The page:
domingo, 29 de enero de 2023


"I'd never possess this city; but then I'd never had any such aspiration."

There should be a word for places that are not home but have tenets of home. Familiarity without contempt. Shall we call it "A home away"?

Venice was Joseph Brodsky's (May 24, 1940 - January 28, 1996) home away. Watermark: An Essay on Venice maps this Nobel laureate's magnificent relationship to this jeweled city. 

Born in Russia in 1940, Brodsky was exiled from his country in 1972 and settled in New York. However, like John Keats, buried in Rome, Brodsky's final resting place is Venice.

In Watermark, Brodsky gestures at the space adjacent and invites us to sit: "Here," he lifts our chin, "This is my Venice."


The boat's slow progress through the night was like the passage of a coherent thought through the subconscious. On both sides, knee-deep in pitch-black water, stood the enormous carved chests of dark palazzi filled with unfathomable treasures—most likely gold, judging from the low-intensity yellow electric glow emerging now and then from cracks in the shutters. 

The overall feeling was mythological, cyclopic, to be precise. I entered that infinity I beheld on the steps of the stazione and now was moving among its inhabitants, along the bevy of dormant cyclopses reclining in the black water, now and then raising and lowering an eyelid.

Poet Mary Oliver pushed herself to "keep attention on eternity." My singular focus on the eternal is a feeling of empathy, a warm, generous expansion into the world.

For Brodsky, it isn't the familiarity of Venice that allowed him to expand into that infinity; it was the unknown, the anonymity.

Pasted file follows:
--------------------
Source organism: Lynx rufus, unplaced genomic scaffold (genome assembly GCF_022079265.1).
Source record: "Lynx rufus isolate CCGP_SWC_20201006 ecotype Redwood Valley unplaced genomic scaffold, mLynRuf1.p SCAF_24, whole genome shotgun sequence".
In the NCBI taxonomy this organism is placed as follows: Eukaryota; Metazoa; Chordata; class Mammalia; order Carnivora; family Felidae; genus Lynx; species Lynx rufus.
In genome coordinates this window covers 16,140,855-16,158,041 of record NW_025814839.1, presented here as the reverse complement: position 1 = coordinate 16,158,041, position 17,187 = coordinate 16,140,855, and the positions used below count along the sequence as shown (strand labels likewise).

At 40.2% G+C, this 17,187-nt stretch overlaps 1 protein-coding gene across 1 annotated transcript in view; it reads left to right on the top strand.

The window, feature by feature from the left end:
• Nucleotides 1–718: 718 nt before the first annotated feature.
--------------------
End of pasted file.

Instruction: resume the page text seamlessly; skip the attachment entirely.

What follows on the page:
I was standing there waiting for the only person I knew in that city to meet me. She was pretty late.

Every traveler knows this fix: this mixture of fatigue and apprehension. It's the time of staring down the clock faces and timetables, of scrutinizing varicose marble under your feet, of inhaling ammonia. [...]

 Save for the yawning bartender and immobile Buddha-like matrona at the cash register, there was no one in sight.

In this inconspicuous setting, this pause of life, what Roger Ebert called "the pastime of Being By Myself in a City Where No One Knows Who I Am and No One Knows Where to Find Me," Brodsky blends into Venice. 

Through his senses, sight, touch, and smell, he becomes "smitten by the feeling of utter happiness."

Roger Ebert, one of my favorite humans and writers, coincidentally found his anonymous self in Venice. In his memoirs, the film critic takes us there:

"In Venice, there is a small bridge leading over a side canal. Halfway up the steps crossing the bridge, there is a landing, and a little café has found a perch there. In front of this café, there is one table with two chairs."

One recognizes oneself in certain elements; by the time I was taking this smell in on the steps of the stazione, hidden dramas and incongruities long since had become my forte.

Travel is a means to finding ourselves or, instead, to unearthing parts hitherto hidden. The most significant travel experiences are less about going and more about existing in a pause that allows self-reflection……………

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